HomeAIIntegration, Resilience, and Metrics: DevOps Trends for 2023

Integration, Resilience, and Metrics: DevOps Trends for 2023



DevOps has made itself indispensable in the software industry by bringing the integration of multiple levels of the software lifecycle — from design and build to testing and deployment—thereby boosting both productivity and quality.

The market projections for DevOps reflect its success. According to a recent report, the global DevOps market size is estimated to reach USD 12,215.54 million by 2026, growing at a CAGR of 18.95%. Given its ability to vastly accelerate value, DevOps is expected to remain critical for achieving customer satisfaction. To meet changing demands of the industry, the DevOps landscape is also evolving swiftly.

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As we move past 2022, some important trends are expected to catch on

Custom application development will remain significant

Custom applications are where most of the DevOps tools and practices come into play. Be it a self-serve model (with its open-source tools, integration server, infrastructure code, build and deployment protocols, and security practices) or an all-in-one DevOps platform (like GitLab and GitHub), the demand for DevOps in custom applications will remain high.

New architecture systems will gain traction

The industry is also witnessing the rise of architecture systems such as serverless architecture, function as a service, microservices architecture, etc. These provide an alternative to traditional architecture models and help to streamline overall DevOps processes.

DevOps for enterprise platforms will come into focus

Enterprise platform development/implementation will gain momentum. ERP (Enterprise Resource Planning) systems like SAP, Salesforce, and Oracle come with their configuration and deployment methods. Within these are DevOps tools, which are essentially smaller versions of build and deployment processes like branching strategies, unit testing, quality gates, and version control of artifacts.

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Low-code, no-code platforms will find more takers

Low-code, no-code platforms are already gaining popularity for their non-complex approach that works for internal-facing small business applications. These don’t need a typical DevOps lifecycle since there’s no build and deployment. Such platforms are expected to increase in adoption despite a constrained scope for typical DevOps processes. As DevOps tools mature, greater adoption will be seen in larger value streams like management and delivery platforms.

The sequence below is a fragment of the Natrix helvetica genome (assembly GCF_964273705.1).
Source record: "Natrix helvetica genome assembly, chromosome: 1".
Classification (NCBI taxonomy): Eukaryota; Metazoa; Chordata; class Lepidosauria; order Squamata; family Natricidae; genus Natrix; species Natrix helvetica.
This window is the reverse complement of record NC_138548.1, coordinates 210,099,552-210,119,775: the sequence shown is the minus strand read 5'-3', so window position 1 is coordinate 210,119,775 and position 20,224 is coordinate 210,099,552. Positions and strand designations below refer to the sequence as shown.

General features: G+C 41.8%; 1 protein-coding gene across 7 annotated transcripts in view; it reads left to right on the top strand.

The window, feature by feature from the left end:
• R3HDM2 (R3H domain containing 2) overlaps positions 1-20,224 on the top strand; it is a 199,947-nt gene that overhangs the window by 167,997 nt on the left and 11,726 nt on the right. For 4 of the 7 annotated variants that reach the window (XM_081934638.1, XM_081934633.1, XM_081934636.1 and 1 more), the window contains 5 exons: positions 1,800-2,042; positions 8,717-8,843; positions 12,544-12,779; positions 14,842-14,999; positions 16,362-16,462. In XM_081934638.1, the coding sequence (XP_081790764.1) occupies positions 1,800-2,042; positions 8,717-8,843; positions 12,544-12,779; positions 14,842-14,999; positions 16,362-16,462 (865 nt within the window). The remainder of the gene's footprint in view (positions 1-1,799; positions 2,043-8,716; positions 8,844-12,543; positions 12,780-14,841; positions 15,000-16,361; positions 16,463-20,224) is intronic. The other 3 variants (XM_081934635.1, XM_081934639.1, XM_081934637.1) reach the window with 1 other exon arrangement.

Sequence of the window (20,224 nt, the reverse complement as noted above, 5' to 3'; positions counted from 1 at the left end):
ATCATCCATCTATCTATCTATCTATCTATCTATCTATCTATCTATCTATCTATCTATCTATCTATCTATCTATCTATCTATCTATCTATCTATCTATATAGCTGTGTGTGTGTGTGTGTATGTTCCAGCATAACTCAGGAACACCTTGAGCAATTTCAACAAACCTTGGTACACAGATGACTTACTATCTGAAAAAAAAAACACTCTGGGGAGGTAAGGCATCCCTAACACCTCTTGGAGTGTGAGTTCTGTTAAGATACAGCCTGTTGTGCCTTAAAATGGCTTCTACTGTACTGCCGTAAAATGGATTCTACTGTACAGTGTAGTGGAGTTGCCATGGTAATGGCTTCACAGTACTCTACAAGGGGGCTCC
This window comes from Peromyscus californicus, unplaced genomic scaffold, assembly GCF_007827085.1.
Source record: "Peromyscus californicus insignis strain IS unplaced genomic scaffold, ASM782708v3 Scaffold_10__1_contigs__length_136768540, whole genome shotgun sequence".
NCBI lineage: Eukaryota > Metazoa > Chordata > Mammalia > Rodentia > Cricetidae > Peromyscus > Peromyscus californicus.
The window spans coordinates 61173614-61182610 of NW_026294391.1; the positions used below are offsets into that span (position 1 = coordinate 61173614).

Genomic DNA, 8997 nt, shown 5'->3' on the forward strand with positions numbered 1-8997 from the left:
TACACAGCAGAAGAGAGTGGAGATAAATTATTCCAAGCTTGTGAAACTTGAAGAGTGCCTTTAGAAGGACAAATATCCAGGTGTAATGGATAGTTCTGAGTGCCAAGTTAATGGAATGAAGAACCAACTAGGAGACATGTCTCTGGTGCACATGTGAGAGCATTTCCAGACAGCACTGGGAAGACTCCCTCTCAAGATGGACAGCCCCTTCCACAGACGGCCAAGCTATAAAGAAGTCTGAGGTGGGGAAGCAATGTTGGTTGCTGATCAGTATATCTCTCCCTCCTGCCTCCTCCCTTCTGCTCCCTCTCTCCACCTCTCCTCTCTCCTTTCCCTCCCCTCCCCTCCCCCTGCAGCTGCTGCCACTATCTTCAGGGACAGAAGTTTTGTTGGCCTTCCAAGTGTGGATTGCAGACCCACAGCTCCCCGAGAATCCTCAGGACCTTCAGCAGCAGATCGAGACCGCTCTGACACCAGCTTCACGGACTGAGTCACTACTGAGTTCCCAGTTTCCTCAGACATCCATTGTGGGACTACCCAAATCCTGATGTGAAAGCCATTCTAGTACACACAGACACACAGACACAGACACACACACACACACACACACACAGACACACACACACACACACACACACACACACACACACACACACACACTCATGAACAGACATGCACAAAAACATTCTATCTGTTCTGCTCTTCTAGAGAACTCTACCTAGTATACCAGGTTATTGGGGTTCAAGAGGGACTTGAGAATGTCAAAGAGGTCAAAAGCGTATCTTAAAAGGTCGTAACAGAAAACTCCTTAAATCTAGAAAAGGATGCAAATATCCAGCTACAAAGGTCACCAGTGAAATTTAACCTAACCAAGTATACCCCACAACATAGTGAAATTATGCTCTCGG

The focus will be on tighter integration and a more consolidated DevOps toolchain

We would see the DevOps community gradually move from a ‘best-of-breed’ approach to more integrated platforms for the sake of better integration. More consolidated DevOps practices will come into focus as people move away from processes that don’t integrate well. Using distinct, unintegrated DevOps tools takes a lot of effort to maintain, especially in terms of in-house expertise. Highly integrated, all-in-one platforms like Azure DevOps, GitLab, and AWS will see more takers in the future.

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Dashboards and KPIs will boost performance management

Given the ongoing debate on remote work and output-based management, a lot of focus will be on data collection and metrics-based decision-making. We would see executives make greater use of dashboards, KPIs, and DORA (DevOps Research and Assessment team) metrics for improved decision-making capability and also for output management & tracking software lifecycle. We’d also see more and more organizations aggregating multiple tools and defining their metrics.

Observability, monitoring, and tracing will evolve further

There will be an increased focus on the adoption of proactive monitoring and observability tools. While there are already numerous tools for that, most of them are inefficient in monitoring and tracking. Developers nowadays seek monitoring tools that can detect issues before customers can report them. This can only be achieved with advanced observation, tracing, and monitoring capabilities. Such tools would proactively identify and flag potential risks. Reprioritizing monitoring will also bring greater accountability to SRE (Site Reliability Engineering) teams.